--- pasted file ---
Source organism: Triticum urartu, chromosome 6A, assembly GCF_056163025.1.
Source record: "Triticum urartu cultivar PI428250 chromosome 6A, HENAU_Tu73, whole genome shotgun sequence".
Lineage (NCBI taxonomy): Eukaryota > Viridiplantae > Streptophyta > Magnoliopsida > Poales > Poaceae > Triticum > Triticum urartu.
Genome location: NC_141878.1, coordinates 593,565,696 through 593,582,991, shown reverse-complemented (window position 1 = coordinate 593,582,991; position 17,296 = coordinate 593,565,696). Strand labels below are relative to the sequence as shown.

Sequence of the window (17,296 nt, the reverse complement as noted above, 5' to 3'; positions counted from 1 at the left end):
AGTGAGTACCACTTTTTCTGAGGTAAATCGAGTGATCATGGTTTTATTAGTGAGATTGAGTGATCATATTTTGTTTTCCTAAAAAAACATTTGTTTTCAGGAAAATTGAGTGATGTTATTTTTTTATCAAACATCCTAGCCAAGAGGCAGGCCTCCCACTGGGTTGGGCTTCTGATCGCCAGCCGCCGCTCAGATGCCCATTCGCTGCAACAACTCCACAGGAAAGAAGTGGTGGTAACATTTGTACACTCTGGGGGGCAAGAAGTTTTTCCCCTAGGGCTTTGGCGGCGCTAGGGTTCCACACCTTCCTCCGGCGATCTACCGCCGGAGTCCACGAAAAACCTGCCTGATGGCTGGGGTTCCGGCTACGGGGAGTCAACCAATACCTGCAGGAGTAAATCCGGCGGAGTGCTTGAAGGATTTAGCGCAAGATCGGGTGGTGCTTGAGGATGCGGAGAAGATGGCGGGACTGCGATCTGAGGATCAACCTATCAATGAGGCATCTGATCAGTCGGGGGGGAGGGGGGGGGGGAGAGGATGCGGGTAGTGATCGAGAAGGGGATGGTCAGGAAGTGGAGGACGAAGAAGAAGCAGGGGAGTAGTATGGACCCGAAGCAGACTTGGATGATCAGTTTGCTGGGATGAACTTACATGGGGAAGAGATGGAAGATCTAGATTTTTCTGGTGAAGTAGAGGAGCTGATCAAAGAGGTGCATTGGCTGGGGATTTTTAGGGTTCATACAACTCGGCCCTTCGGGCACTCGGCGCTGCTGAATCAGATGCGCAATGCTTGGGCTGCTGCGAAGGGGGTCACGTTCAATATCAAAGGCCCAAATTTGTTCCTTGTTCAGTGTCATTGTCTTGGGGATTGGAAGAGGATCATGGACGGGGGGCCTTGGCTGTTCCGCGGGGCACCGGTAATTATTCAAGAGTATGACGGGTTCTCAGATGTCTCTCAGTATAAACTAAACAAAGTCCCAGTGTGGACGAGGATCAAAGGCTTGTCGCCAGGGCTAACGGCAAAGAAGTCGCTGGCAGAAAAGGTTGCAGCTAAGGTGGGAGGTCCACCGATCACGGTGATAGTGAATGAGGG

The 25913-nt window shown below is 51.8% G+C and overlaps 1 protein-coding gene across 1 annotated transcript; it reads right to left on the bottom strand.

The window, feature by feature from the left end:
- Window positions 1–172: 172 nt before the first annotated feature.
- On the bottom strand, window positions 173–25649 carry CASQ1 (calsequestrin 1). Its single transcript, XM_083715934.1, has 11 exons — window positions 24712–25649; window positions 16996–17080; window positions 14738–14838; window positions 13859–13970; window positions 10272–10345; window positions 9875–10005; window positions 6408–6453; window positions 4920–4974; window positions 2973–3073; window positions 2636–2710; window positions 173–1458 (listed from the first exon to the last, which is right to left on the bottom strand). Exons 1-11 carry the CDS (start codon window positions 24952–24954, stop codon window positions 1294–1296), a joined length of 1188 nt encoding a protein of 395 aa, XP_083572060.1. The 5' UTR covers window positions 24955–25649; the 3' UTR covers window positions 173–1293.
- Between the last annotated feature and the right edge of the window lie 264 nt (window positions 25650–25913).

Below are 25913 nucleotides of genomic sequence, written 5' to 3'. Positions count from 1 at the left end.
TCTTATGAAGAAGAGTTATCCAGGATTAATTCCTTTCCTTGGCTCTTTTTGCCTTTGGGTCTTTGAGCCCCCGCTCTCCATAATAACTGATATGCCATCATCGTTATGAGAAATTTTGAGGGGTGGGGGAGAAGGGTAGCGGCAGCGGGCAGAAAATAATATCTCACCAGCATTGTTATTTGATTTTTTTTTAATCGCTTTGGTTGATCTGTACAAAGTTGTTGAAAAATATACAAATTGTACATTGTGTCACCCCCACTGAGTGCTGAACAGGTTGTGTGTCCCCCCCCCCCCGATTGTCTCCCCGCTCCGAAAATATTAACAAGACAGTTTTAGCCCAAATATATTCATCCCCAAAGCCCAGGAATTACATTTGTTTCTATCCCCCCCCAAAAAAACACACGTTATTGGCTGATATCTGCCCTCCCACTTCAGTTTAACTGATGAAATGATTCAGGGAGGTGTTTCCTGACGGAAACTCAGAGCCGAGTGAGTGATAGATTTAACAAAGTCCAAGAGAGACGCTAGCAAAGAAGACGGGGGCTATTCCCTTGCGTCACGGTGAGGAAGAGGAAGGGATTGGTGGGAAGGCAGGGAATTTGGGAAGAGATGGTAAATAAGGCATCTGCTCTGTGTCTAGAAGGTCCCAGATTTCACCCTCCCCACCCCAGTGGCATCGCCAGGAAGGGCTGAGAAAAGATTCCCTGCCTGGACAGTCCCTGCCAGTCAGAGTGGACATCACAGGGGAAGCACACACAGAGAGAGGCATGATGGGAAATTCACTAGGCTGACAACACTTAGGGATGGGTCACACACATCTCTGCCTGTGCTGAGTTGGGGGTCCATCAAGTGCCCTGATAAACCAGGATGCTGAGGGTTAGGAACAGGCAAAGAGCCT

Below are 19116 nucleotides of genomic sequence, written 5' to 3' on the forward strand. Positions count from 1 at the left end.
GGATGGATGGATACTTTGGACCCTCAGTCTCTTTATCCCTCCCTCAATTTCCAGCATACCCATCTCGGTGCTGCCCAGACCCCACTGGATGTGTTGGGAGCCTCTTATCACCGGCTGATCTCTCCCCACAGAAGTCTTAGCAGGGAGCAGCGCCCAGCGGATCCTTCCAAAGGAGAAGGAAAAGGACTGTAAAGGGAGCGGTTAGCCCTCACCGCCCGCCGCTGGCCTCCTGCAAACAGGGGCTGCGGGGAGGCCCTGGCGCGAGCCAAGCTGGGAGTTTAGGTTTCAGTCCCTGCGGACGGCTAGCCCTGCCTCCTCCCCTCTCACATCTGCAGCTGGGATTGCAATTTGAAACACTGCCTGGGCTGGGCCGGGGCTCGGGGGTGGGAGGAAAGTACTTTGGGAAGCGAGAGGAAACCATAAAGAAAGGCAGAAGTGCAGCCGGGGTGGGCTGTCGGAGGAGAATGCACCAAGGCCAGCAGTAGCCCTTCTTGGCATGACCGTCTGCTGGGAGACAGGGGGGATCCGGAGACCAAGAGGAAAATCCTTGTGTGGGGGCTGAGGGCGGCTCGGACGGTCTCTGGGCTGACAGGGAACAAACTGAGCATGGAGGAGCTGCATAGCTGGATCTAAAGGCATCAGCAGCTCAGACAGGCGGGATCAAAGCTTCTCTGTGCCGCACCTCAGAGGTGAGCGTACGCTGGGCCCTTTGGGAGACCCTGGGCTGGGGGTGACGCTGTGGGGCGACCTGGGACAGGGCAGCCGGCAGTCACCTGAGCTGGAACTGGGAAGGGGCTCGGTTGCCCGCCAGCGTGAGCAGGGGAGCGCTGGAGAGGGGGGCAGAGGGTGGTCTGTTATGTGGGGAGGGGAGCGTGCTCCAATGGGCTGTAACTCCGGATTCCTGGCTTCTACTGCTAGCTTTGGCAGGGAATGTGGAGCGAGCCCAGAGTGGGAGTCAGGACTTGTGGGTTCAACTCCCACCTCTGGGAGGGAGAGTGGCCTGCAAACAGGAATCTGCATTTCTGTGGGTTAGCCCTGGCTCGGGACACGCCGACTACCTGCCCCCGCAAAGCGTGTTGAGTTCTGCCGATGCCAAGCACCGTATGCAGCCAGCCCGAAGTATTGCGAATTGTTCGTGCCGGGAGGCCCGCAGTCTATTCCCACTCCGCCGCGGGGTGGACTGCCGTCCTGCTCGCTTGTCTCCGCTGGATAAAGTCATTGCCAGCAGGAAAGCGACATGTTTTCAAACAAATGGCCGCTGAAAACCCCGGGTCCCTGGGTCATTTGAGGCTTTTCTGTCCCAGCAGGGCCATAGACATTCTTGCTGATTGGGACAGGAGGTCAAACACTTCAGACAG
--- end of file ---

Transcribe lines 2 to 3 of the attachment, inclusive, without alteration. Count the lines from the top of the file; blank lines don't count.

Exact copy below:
Source record: "Triticum urartu cultivar PI428250 chromosome 6A, HENAU_Tu73, whole genome shotgun sequence".
Lineage (NCBI taxonomy): Eukaryota > Viridiplantae > Streptophyta > Magnoliopsida > Poales > Poaceae > Triticum > Triticum urartu.